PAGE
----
10. Thanks for those links Bill and that precis, Mike. When I get a little time I am definitely going to plot a GAIA figure of this cluster. This is a screenshot of where I am placing the boundaries based on Harris' data on GCs. It isn't very visible but the pdf is chart SER3414 if anyone has the Pretty Deep Maps downloaded. It seems to cover a wider area than our shots (the star you indicate is the brightest star in the lower-left quadrant of the GC on the chart) My interest was piqued in part by the presence of the Abell cluster next door and also the scattering of galaxies 'within' the boundaries of Pal 5.
  11. Mike, I was inspired by your Pal 5 capture to have a go myself tonight during another very brief test session. It was really hard to find this one! I rotated the shot to agree with yours. This must be one of the loosest globular clusters out there, more like an open cluster really. There are quite a few faint galaxies visible through the cluster as well as quasars, including a mag 21redshift 3.73 (won't be visible on my shot). Just a screenshot tonight as the software is in an in-between state.... this is 15 x 15s, captured natively. It would be interesting to look at the GAIA data release to see just how extensive yet sparse this cluster is. I get the feeling that there are not many more stars than are being picked up here but I could be very wrong. Certainly it has whetted my appetite to dig out some articles on this cluster. Martin
  12. That is a fascinating object. Thanks for the back-story! It amazes me how so much variety can emerge from a few simple physical principles. Martin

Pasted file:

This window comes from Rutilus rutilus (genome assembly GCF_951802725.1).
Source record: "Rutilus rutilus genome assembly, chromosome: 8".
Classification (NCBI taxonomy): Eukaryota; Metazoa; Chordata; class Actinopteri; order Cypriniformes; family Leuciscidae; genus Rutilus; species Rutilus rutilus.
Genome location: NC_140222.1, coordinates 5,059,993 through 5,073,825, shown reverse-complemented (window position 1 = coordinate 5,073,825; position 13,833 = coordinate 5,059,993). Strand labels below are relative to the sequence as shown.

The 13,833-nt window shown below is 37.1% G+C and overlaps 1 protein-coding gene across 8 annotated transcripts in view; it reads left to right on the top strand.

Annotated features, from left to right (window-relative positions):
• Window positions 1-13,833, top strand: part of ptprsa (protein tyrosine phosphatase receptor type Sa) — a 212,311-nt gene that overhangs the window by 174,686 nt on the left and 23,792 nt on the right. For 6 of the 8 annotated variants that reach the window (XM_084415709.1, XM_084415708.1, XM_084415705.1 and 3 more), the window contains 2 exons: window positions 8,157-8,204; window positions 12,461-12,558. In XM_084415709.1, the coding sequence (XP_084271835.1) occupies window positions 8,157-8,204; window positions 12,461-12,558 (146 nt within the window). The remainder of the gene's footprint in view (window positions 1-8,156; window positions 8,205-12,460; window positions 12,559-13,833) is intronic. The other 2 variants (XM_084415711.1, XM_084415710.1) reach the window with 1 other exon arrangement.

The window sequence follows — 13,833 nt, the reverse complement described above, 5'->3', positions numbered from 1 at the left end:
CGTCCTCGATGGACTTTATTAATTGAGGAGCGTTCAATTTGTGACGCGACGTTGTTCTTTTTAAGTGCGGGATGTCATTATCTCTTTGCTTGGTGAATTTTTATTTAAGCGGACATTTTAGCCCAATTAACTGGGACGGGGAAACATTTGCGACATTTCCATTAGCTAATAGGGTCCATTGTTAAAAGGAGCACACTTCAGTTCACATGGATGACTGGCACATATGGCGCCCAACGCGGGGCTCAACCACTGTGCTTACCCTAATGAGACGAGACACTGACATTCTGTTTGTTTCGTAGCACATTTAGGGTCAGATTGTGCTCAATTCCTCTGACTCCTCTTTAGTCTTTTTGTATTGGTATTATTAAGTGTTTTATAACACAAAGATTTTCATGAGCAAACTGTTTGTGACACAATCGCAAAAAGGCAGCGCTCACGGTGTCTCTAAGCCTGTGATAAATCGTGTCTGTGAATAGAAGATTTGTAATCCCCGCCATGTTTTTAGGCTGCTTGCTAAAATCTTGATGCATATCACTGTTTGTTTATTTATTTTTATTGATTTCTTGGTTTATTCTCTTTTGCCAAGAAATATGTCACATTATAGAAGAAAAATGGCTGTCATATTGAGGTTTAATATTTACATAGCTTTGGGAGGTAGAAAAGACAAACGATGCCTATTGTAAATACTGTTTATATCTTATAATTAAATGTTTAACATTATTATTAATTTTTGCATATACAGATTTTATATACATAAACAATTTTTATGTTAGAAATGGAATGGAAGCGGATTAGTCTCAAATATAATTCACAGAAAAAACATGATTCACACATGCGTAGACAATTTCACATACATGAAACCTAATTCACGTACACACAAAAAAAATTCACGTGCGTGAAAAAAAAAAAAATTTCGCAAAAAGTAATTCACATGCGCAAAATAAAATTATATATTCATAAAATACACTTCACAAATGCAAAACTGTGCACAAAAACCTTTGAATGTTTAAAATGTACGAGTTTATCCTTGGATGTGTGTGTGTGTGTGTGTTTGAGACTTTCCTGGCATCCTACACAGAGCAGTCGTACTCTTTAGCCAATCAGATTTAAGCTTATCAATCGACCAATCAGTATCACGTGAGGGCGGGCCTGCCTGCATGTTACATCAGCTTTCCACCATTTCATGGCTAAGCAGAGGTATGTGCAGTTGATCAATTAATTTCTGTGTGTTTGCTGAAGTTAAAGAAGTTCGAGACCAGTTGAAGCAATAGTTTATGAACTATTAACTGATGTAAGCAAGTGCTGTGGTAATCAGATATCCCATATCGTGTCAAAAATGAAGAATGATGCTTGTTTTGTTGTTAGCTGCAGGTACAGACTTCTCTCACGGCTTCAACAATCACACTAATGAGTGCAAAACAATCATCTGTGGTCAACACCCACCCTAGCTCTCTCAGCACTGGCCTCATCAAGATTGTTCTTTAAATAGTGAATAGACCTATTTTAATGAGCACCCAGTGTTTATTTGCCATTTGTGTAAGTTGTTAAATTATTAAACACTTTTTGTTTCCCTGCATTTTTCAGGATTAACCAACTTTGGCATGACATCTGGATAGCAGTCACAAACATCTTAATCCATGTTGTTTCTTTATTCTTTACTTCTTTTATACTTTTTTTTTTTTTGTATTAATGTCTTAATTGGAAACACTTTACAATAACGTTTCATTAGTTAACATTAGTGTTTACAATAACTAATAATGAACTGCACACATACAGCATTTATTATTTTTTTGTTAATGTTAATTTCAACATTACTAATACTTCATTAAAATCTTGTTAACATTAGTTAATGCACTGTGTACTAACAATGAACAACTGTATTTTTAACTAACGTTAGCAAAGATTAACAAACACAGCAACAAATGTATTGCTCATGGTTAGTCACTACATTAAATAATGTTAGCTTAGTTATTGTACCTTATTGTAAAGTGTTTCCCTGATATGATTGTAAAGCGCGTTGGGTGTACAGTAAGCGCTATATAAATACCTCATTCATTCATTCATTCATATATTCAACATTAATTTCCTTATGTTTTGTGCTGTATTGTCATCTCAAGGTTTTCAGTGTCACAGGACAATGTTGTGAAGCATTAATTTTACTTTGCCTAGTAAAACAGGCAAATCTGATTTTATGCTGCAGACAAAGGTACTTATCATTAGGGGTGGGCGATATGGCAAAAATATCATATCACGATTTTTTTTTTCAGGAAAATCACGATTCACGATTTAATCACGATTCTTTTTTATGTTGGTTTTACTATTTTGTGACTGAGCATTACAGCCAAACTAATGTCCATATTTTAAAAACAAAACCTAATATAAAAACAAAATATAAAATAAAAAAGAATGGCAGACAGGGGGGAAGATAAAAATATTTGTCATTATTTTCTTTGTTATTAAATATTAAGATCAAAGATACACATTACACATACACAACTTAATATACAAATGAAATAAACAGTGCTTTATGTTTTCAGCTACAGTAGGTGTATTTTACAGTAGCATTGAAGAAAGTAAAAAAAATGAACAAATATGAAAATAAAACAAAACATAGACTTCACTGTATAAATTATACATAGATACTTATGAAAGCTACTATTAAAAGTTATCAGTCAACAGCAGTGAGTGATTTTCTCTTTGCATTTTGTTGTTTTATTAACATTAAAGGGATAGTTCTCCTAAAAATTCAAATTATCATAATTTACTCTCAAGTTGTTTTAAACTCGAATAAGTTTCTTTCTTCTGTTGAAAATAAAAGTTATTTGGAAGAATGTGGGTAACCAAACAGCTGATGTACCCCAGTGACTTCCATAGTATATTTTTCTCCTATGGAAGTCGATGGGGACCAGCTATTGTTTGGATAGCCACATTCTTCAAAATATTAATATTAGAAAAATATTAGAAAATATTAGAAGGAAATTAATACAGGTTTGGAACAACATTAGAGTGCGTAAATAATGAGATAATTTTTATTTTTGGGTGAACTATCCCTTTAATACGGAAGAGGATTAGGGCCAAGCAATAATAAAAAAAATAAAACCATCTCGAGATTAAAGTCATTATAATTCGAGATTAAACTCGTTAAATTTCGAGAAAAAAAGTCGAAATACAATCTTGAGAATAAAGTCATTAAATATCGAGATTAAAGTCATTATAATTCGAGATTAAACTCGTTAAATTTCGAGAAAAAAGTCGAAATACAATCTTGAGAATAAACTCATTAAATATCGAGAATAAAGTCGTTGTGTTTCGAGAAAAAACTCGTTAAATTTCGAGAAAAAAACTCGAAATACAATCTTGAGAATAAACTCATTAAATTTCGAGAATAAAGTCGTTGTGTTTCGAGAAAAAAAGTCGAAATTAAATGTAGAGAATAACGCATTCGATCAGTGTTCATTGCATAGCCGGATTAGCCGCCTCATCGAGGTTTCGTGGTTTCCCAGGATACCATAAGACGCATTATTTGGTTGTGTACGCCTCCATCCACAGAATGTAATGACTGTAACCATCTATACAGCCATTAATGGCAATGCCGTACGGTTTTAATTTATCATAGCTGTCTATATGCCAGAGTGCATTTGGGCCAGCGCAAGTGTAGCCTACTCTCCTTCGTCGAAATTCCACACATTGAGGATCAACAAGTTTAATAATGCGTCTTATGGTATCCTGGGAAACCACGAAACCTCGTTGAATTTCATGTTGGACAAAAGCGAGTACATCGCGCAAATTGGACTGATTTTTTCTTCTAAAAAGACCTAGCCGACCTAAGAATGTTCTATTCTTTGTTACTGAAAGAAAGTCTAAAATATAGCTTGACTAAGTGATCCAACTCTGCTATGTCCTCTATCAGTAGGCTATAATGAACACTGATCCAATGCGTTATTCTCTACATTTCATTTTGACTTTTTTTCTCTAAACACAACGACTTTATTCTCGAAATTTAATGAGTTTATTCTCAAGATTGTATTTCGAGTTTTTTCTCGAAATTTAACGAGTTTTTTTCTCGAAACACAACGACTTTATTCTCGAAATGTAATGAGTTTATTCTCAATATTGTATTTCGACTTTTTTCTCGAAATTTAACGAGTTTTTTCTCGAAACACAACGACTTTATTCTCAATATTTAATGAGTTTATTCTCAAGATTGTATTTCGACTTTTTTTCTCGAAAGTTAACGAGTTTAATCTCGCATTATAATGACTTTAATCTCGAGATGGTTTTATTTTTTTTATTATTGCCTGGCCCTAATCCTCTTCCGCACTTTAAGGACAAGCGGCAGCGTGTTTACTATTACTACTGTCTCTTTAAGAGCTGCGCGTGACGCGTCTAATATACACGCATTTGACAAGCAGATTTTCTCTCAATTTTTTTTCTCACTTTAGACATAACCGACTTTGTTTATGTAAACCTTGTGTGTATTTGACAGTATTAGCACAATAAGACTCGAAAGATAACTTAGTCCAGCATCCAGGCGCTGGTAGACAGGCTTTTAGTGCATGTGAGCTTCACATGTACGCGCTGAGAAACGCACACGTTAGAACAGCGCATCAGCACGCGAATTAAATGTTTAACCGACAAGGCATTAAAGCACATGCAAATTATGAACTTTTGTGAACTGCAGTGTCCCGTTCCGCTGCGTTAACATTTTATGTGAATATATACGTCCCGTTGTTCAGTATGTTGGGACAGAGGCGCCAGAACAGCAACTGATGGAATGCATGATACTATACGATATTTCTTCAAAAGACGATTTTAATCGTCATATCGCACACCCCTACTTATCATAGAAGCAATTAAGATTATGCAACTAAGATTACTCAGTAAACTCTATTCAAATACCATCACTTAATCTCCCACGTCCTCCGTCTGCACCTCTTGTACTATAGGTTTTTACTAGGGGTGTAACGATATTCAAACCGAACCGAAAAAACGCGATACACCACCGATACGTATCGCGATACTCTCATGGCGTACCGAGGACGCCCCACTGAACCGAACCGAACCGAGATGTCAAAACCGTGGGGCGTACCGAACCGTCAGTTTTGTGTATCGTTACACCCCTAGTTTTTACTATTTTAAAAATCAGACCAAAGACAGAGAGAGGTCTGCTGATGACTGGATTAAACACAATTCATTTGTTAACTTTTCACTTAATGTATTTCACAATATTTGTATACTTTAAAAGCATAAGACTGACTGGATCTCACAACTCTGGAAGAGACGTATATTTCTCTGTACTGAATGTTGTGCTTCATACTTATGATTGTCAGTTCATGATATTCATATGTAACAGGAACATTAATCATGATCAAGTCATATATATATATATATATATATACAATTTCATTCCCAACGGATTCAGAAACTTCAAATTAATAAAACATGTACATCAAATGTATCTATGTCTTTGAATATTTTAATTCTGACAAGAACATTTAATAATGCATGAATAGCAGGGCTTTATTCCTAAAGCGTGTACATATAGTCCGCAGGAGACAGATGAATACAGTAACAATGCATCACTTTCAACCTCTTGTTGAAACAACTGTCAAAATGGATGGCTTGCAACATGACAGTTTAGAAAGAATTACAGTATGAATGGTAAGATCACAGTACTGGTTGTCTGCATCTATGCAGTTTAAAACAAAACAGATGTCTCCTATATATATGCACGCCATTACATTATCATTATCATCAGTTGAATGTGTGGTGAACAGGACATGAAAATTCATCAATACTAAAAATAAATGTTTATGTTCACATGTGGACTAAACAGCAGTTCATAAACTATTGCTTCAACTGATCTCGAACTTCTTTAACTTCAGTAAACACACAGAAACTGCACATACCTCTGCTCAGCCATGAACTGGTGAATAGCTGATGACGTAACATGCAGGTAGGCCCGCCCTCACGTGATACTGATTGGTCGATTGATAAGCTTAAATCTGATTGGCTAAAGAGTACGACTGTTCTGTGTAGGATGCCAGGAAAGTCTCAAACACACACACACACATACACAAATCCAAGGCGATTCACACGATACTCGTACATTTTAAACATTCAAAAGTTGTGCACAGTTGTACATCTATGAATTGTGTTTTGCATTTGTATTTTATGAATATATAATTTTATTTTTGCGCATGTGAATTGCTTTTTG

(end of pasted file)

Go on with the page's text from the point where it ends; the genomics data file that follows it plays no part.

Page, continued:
13. That's a really nice result in terms of tight stars and good resolution, so I think your approach does work. My feeling about binning is that it is nearly always better to do it in software. The only benefit from doing it on the sensor is to save a little noise -- how little depending on the sensor. Although it is almost never mentioned, on-sensor binning also introduces aliasing noise, because the energy from those high spatial frequencies that are present in the unbinned image has to go somewhere, and ends up being aliased at lower spatial frequencies, thereby contributing spurious photon counts i.e. noise, although I've seen no studies of whether it makes a noticeable contribution or not. One advantage of downsampling in software is that one can apply a spatial lowpass filter to remove aliasing. Another advantage is that one can downsample by non-integer factors, which permits precise matching of the resulting reduced resolution to seeing, giving the best possible noise reduction while not oversampling relative to seeing. I'd be interested to hear other opinions! Martin
  14. Hi Mike Lovely shots. You never really know what you are going to get with these groups but their forms can be quite compelling and always distinct. Whenever you post a Shakhbazian I check to see if it is amongst my fairly meagre collection and in this case I turned up some observations of SHK 122 and 123 (noisier than yours): I see that I observed these in late July. In spite of new sensors, my kit hasn't changed at all in 5 years (6 actually). I was also thinking about how late one needs to get out to have a good dark session at this time of year, although at my latitude it isn't quite as bad. I've observed 3 quite interesting SHKs in the last couple of days -- now where's that Shakhbazian thread?! Martin
  15. Hi Bill That's a fine capture! The purple cross is where Aladin tells me it is located on the DSS image (the RA/Dec correspond to the object). In this zoom it is marked with the green square. It is very faint and somewhat reddish on the DSS image. Now I must quickly fix a few bugs and get the scope out to cool..... Best Martin